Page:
Legendary bond fund manager Bill Gross has filed suit against PIMCO, the giant bond fund company he founded in 1971 and left last year in a decidedly acrimonious split.
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Gross’ lawsuit, filed Thursday and which seeks damages of at least $200 million, ups the ante in terms of acrimony.
“Driven by a lust for power, greed, and a desire to improve their own financial position and reputation at the expense of investors and decency, a cabal of Pacific Investment Management Company LLC (PIMCO) managing directors plotted to drive founder Bill Gross out of PIMCO in order to take, without compensation, Gross’s percentage ownership in the profitability of PIMCO. Their improper, dishonest, and unethical behavior must now be exposed,” reads the opening paragraph of Gross’ suit.
According to the suit, Gross’ continued success at the top of the firm led to resentments among younger executives who had their own career ambitions and plans for altering PIMCO’s business model as exclusively a bond fund asset management firm.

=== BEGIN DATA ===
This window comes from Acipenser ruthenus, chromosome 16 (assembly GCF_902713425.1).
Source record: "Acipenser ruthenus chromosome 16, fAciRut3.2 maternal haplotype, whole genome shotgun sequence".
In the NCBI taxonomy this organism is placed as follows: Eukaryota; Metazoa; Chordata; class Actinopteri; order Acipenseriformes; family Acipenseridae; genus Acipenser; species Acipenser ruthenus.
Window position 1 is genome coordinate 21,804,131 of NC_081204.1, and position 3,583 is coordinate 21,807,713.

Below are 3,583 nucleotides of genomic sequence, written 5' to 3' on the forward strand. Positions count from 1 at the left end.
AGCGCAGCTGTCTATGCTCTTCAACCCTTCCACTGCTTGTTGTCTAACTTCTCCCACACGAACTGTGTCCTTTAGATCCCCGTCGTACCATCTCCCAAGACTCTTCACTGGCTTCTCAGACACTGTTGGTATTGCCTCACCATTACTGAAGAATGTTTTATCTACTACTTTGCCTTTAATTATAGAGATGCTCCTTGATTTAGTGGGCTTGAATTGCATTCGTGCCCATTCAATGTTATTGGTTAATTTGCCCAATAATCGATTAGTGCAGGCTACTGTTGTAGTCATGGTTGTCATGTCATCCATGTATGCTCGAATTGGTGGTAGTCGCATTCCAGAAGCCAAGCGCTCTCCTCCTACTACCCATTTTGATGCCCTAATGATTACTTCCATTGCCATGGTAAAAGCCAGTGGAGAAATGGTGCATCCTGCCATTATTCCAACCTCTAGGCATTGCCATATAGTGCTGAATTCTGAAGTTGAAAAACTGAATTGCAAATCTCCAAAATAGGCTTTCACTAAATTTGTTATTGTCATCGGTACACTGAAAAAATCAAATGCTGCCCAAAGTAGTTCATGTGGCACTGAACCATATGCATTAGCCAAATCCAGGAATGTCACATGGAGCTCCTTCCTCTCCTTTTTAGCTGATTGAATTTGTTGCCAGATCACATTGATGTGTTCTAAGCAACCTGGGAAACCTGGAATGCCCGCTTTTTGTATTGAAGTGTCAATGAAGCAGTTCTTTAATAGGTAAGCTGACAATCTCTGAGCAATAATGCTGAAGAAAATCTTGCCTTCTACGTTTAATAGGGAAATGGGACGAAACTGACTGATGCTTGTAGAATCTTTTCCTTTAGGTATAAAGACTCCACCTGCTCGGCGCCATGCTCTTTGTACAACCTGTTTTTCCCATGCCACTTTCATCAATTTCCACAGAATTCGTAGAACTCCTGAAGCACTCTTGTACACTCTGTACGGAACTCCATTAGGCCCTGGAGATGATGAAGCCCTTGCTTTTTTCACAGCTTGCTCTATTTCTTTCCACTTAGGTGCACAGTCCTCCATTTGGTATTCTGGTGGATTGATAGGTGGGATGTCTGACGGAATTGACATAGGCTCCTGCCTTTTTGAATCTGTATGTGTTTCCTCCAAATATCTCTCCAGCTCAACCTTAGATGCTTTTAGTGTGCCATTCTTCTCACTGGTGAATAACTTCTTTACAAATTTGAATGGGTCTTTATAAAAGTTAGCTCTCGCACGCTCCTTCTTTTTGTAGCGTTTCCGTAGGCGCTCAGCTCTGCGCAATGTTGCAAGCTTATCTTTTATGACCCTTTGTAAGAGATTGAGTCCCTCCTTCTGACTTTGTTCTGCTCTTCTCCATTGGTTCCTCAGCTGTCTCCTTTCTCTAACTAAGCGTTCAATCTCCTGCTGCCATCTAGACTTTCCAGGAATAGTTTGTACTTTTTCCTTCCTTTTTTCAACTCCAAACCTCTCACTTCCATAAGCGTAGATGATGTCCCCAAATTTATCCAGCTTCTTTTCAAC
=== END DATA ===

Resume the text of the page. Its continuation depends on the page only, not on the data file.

As long as Gross stayed on board, these younger executives’ ambitions and compensation would be thwarted, the suit alleges. So they plotted together to oust Gross.
“As a consequence, Mr. Gross became the target of a power struggle within PIMCO – a struggle that eventually led to his wrongful and illegal ouster from the company he founded and a struggle where PIMCO wrongfully and illegally denied Mr. Gross hundreds of millions of dollars in earned compensation,” the suit charges.
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The suit then goes on to detail Gross’ side of the story in his ill-fated working relationship with his second-in-command at PIMCO, Mohammed El-Erian. El-Erian arrived at PIMCO in 2007, hand picked by Gross as Gross’ successor. By 2014 the relationship had frayed and El-Erian stepped down from PIMCO.
Gross, through his lawyer, said in a statement that any proceeds he might win in a court judgment in his favor will be donated to charity.
The purple prose of the suit is in keeping with Gross’ reputation as a bit of an eccentric, someone who regularly peppered his notes to clients with superfluous details of his personal life. In the suit, Gross is described as a “world-renowned investment manager” who has “developed a towering reputation,” one that led to be referred to as the “Bond King” in the financial media.
That reputation for egotism and eccentricity was floated at the time of his departure from PIMCO as a primary reason for his split from the firm of which he was long the face and the voice.
Gross joined the Janus Capital Group shortly after leaving PIMCO.
PIMCO suffered in the immediate aftermath of the messy split, as investors withdrew more than $100 million from the firm’s various bond funds. But the PIMCO ship seems to have settled in recent months.
A PIMCO spokesman didn't immediately respond to a request for comment.